Peoria Hospital Transplants Windpipe Using Stem Cells

April 30, 2013
Hannah Warren with her parents

In this July 13, 2012 photo, Hannah Warren, 2, poses with her parents Lee Young-mi and Darryl Warren at Seoul National University Hospital in Seoul, South Korea. Hannah received a new windpipe made from her own stem cells in a landmark operation on April 9, 2013, at Children's Hospital of Illinois in Peoria, Ill.

(AP Photo/The Korea Herald, Kim Myung-sub)

A Peoria hospital is in the national spotlight after it was able to transplant a tissue-engineered bio-artificial trachea into a two-year old child. 

The Children’s Hospital of Illinois at OSF Saint Francis announced Tuesday it successfully implanted a windpipe in Hanna Warren of South Korea that was made from non-absorbable nano-fibers and her own stem cells.

The toddler was born without a windpipe and has been unable to breathe, eat, drink or swallow on her own since she was born in 2010.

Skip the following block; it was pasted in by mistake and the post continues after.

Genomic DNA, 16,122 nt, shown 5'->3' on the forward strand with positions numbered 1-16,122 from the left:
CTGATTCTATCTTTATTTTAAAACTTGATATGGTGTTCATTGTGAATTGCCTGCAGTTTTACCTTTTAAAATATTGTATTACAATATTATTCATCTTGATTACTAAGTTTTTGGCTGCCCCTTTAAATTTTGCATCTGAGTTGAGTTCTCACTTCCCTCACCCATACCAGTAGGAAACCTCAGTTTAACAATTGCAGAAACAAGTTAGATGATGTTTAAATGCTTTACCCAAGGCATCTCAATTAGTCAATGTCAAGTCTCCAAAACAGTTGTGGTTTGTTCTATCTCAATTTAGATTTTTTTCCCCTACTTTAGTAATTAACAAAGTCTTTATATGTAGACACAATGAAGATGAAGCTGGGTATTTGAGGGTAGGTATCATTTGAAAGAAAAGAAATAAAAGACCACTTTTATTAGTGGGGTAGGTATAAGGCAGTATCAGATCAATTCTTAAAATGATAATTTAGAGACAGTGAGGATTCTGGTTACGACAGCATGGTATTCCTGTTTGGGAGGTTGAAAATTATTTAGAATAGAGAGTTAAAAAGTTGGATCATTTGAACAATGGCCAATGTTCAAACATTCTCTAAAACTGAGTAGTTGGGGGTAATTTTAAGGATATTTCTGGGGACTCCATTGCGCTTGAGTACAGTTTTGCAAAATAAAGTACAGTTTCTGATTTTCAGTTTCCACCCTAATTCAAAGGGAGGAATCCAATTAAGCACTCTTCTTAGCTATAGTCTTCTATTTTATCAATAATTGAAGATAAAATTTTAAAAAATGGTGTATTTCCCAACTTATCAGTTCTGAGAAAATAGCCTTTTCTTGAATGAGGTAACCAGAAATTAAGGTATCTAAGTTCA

Dr. Richard Pearl is the Director of Pediatric Trauma and Surgeon in Chief at the Children’s Hospital. He was also part of Hanna’s transplant team.

"I think this is the future. We're going to stop taking organs from cadavers and people, and engineer organs with these kinds of constructs and people's own stem cells, and make an organ, make a diaphragm, make a trachea, make a bladder, make a blood vessel," Pearl said. 

Pearl said Hanna’s immune system will likely not reject the transplant because no donor organ was used.

The two-year old girl is the youngest patient in the world to benefit from the experimental treatment.

Hanna will still need to go through physical therapy in the coming months to learn how to eat and drink. She may need surgery again after five years.

Story source: Illinois Public Radio

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